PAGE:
PARENTS

We recognise that families are the first educators of their children and they continue to influence their children’s learning and development during the school years and long afterwards.

All staff at the school know we have an important responsibility in helping to nurture and teach our society’s future generations. We recognise the primary role of the family in education. This is why it is important for us to work together in partnership. 

Research demonstrates that effective schools have high levels of parental and community involvement. This involvement is strongly related to improved student learning, attendance and behaviour. Family involvement can have a major impact on student learning.

 

Parents/Carers are the main role models in their child’s life. Parents attitudes and approach to education strongly influences the way their child sees the world. We do not expect parents to be experts in what their child is learning, but to support what they are being taught in the classroom by being genuinely interested and actively engaged.

By strengthening our partnership, together we can ensure that your child’s future is full of possibilities. Below is an article which again reiterated the importance of families and schools working together. When we do, children are more likely to build good relationships and do better at school.

#1 Aim high – believe in your child’s potential

When a parent holds high aspirations for their child, they do better at school. Showing your child that you believe in them and their ability to do their best at school is really powerful – it builds children’s confidence and helps them see themselves as someone who can do well.

Research shows that what parents believe about their child’s ability to do well at school is linked to their actual achievements.

  • Praise your child for trying hard (not just for doing well).

  • Aim high – let your child know you think that learning and school are important and that trying hard matters.

  • Discuss children’s dreams for the future with them.

 

#2 Talk with and listen to your child

Spending time talking with your child helps them to learn and grow. Simple ways to do this include talking about what they’re learning at school and what they enjoy or find difficult.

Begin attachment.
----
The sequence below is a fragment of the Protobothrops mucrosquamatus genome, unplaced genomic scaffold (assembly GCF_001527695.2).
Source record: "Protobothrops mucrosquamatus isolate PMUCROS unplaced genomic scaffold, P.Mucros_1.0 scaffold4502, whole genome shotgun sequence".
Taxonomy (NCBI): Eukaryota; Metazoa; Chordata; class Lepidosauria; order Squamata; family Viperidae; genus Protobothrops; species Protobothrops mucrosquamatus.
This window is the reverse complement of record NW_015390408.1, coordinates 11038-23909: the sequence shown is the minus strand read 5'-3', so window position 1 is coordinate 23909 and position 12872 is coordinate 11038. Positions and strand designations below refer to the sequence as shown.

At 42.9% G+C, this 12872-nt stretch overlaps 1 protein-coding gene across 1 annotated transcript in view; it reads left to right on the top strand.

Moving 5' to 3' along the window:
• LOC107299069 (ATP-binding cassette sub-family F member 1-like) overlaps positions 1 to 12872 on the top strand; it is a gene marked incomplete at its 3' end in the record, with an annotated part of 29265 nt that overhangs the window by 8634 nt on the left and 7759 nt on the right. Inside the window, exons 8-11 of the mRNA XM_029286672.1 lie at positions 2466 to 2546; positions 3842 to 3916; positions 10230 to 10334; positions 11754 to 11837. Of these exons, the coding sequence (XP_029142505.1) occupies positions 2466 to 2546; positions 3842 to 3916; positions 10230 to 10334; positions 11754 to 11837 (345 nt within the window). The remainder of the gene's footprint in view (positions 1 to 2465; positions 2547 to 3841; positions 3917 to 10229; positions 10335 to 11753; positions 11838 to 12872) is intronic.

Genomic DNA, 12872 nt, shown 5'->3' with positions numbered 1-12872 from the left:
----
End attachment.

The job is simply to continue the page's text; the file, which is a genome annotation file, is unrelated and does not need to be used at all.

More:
• Talk with your child about what’s happening at school.

  • Ask open questions that encourage discussion. 

  • Talk with your child about current issues and ideas. 

  • Ask about friendships and relationships at school. Get to know who their friends are and how they spend their break times.

 

#3 Learn about the world together

Parents, more than anyone, can help their children enjoy learning new things. Children learn by exploring and finding new interests. Children can learn about the world doing everyday things like cooking, shopping, cleaning, gardening, or playing sport. 

  • Give your child the opportunity to discover new things, to explore new interests, and to participate in their family, community and culture. These all help to develop a positive attitude towards learning and school.

  • Talk about your own learning. Share the message that learning is important at all ages. 

  • Head out to libraries, museums, free concerts, sporting and cultural events together. 

 

#4 Make reading a family affair

Reading to children from a very early age has a lasting positive effect. Reading together can broaden vocabulary, create an environment for learning together and give you things talk about later. Having your child read to you is also a safe and nurturing way for children to practise and learn.

  • Share stories from or about your own family with your child. 

  • Read and talk about books and stories with your child. 

  • Praise your child when they make an effort and keep trying.

  • These days, we read more than just books – reading on hand-held devices (eg iPads) also helps to familiarise your child with technology as well as build their reading skills.

#5 Create a good homework environment

There are a couple of important things you can do to get the most out of homework. One is building your child’s confidence and the other is to support them to learn on their own. The ways to help them will change as they get older.

  • Create space for homework and try to make homework a calm experience.

  • Be available to help if your child has a question. 

  • Praise your child for their effort and persistence when they are doing homework.

 

#6 Support good relationships

Parents can help children develop friendships and get along with other people, including their teacher. Children enjoy learning and being at school when they have strong friendships.

  • Be positive about school and respectful of teachers.

  • Support good relationships with friends and classmates. 

  • If your child has negative experiences at school, you can involve teachers and school staff to help with this.

Read the full article

Kindness
Cooperation
Resilience
Respect

TARWIN LOWER PRIMARY SCHOOL

School Road Tarwin Lower Vic 3956

Email: tarwin.lower.ps@edumail.vic.gov.aumail: 

Tel: 5663 5263

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